Legal rights: Legal rights are conferred by law. We are entitled to legal rights because our political and legal systems consider them to be rights. Since these rights have been conferred through the creation of laws, they can also be modified, abolished or strengthened by political and legal institutions. Many legal rights are also natural rights, for example, the right to life is supported by the law and by our philosophical definition of humanity. Natural rights: Natural rights are related to philosophy and religion. The idea behind natural rights is that our humanity (our unique nature) permeates us with certain inherent rights, including the right to life. These rights are usually attributed to biblical or religious teachings, the teachings of philosophy, or simply “common sense.” We believe that natural rights are given to us by being human. Human rights: The concept of human rights is enshrined in the United Nations Declaration of Human Rights. These are internationally agreed standards that some countries protect through their laws and others do not. The declaration itself is not legally binding; It is an unenforceable moral obligation. While many of the rights contained in the declaration are natural rights or derive from natural rights, others are legal rights. The term “human rights” is often used vaguely to cover both natural and legal rights which, according to the international community, belong to all human beings.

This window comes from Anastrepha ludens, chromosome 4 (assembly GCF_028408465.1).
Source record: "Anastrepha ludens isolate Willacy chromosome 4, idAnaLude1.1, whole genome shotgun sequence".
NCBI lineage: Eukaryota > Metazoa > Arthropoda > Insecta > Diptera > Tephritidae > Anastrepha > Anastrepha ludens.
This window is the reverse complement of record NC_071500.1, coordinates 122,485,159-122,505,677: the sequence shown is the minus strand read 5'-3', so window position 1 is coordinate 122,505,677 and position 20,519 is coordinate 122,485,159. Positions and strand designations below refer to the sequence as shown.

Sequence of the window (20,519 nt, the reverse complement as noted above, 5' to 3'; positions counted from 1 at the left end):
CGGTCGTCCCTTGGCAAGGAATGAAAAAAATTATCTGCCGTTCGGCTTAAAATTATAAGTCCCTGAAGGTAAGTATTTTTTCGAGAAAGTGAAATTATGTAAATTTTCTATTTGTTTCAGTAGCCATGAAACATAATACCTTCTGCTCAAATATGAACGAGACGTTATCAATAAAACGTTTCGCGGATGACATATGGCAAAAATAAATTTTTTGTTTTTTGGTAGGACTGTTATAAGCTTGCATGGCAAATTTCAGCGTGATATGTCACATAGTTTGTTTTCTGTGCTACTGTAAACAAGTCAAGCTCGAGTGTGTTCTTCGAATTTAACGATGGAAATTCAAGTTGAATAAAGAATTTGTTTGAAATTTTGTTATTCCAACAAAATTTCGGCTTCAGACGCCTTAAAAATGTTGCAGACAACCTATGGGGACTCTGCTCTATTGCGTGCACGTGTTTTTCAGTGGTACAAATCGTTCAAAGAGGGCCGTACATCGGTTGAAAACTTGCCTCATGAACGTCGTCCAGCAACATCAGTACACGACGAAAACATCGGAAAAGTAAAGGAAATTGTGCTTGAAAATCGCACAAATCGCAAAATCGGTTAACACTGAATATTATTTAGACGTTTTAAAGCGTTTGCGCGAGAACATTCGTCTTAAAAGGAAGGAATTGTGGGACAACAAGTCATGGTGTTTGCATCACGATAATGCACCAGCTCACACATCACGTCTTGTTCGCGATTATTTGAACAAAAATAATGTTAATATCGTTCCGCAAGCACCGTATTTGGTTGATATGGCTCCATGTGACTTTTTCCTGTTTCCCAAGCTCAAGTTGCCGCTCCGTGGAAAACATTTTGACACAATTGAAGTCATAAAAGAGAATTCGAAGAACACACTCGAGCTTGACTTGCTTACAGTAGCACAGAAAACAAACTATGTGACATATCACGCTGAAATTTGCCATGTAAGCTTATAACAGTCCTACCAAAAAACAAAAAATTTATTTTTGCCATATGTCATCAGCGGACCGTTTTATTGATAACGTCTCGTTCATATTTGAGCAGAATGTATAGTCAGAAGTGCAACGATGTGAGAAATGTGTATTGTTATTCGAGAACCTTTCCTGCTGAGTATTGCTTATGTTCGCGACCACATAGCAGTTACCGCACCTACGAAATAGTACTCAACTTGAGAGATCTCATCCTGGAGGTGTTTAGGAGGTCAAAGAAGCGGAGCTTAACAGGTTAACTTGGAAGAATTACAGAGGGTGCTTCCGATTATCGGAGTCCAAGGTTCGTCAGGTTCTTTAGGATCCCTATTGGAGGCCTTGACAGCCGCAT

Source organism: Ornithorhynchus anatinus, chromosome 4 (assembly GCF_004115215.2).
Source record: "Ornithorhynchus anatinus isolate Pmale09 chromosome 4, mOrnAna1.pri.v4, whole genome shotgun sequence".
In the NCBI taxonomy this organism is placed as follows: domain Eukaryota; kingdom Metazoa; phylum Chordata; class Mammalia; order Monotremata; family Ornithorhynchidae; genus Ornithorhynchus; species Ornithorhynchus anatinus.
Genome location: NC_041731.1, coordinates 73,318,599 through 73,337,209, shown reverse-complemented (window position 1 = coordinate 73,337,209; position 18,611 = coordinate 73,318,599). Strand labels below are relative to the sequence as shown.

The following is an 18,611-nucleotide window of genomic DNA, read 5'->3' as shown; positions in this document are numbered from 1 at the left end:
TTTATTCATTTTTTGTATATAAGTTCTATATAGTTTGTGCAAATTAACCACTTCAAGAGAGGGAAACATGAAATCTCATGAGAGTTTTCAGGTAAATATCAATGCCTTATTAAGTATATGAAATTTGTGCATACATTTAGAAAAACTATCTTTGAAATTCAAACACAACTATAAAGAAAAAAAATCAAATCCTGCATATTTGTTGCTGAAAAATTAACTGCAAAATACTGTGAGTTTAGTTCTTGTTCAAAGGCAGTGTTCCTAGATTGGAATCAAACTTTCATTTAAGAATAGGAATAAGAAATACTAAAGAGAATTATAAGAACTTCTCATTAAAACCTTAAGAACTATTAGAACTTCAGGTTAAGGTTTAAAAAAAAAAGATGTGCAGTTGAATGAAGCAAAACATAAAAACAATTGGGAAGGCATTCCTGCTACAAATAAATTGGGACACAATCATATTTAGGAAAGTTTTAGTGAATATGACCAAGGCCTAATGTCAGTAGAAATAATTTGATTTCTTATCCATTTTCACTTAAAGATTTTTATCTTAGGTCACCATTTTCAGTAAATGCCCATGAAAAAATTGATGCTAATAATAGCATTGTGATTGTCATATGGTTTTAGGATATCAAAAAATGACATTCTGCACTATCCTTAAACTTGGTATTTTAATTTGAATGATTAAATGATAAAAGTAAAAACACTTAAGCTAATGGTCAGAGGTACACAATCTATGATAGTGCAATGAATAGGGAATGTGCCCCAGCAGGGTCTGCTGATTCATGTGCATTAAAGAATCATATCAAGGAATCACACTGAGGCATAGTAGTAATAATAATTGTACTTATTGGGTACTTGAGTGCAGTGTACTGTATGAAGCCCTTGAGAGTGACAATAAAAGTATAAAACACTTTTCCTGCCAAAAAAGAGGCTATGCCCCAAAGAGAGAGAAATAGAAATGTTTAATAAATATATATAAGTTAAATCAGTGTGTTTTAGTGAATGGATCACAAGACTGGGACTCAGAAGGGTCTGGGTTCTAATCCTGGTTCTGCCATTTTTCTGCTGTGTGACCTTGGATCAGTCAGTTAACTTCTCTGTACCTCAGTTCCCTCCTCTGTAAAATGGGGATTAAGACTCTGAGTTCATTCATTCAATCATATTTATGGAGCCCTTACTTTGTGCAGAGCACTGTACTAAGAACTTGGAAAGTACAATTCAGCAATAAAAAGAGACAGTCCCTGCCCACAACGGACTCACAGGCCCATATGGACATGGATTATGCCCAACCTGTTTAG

It is important to remember that a right may be a legal right in some countries, but not in others. A right may be considered a natural right in some cultures, but not in others. A bold and colorful exploration of all the ways people navigate the spaces around them, and a celebration of the relationships we build along the way to command!.